2.4.3 Zmodem Downloads
Using the Zmodem protocol to send files to and from the TS-7250 SBC is simple and straightforward. The only requirement is a terminal emulation program that supports Zmodem, and virtually all do. If you are using Windows 95 or later for your development work, the HyperTerminal accessory works well. To download a file to the TS-7250 from your host PC, execute lrz at the Linux command line on the TS-7250 (while using console-redirection from within your terminal emulator) and begin the transfer with your terminal emulator. In HyperTerminal, this is 'Send File...' from the 'Transfer' menu. To upload a file from the TS-7250 to your host PC, execute lsz <FILENAME> at the Linux command line on the TS-7250 and start the transfer in your terminal emulator. Many emulators, HyperTerminal among them, will automatically begin the transfer themselves. Occasionally there may be errors in transmission due to background operations. This is not a problem -- Zmodem uses very accurate CRC checks to detect errors and simply resends bad data. Once the file transfer is complete the file is completely error free. For best results when using HyperTerminal, the hardware handshaking must be enabled in HyperTerminal.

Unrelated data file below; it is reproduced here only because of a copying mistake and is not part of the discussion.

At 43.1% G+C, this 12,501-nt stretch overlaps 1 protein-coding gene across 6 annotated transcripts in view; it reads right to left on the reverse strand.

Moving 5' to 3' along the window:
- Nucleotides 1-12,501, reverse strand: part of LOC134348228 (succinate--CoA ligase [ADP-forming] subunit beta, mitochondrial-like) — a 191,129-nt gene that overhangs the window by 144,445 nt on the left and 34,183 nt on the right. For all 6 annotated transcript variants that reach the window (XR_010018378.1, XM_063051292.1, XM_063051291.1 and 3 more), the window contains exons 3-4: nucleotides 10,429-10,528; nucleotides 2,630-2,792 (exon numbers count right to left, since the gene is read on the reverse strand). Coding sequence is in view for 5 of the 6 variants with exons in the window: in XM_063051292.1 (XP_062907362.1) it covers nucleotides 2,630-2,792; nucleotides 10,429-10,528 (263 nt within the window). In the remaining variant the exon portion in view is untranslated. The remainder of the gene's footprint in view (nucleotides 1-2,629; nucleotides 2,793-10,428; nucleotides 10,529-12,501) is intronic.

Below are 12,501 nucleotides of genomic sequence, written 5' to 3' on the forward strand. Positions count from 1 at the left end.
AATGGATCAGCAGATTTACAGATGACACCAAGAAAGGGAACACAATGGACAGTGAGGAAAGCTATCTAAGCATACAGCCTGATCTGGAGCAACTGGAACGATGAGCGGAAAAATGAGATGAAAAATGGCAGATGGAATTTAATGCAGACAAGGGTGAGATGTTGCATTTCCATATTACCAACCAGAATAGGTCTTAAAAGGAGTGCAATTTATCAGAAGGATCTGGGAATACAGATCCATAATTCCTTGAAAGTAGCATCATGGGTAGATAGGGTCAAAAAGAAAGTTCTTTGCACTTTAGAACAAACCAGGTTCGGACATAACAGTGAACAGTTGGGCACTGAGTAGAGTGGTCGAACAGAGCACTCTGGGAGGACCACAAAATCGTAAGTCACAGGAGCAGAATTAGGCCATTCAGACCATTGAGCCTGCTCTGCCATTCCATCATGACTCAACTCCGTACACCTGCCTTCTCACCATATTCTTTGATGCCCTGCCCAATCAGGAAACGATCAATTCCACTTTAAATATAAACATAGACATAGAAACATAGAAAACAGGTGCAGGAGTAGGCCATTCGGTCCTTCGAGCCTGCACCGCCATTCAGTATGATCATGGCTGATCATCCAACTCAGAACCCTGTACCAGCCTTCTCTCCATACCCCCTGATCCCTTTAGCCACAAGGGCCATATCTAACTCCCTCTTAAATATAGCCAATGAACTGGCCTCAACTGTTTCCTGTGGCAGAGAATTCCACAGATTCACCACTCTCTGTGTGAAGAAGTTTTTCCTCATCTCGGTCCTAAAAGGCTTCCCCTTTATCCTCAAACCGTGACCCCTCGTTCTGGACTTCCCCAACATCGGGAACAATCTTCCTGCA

3 Hardware Components
The following picture shows where the main headers, connectors and most important hardware components are located on the TS-7250. Understanding this picture will help you to follow the header-connector oriented organization of this manual. The blue marked objects on the picture are the on-board chips and components, while the red ones are the various on-board headers and connectors for peripherals.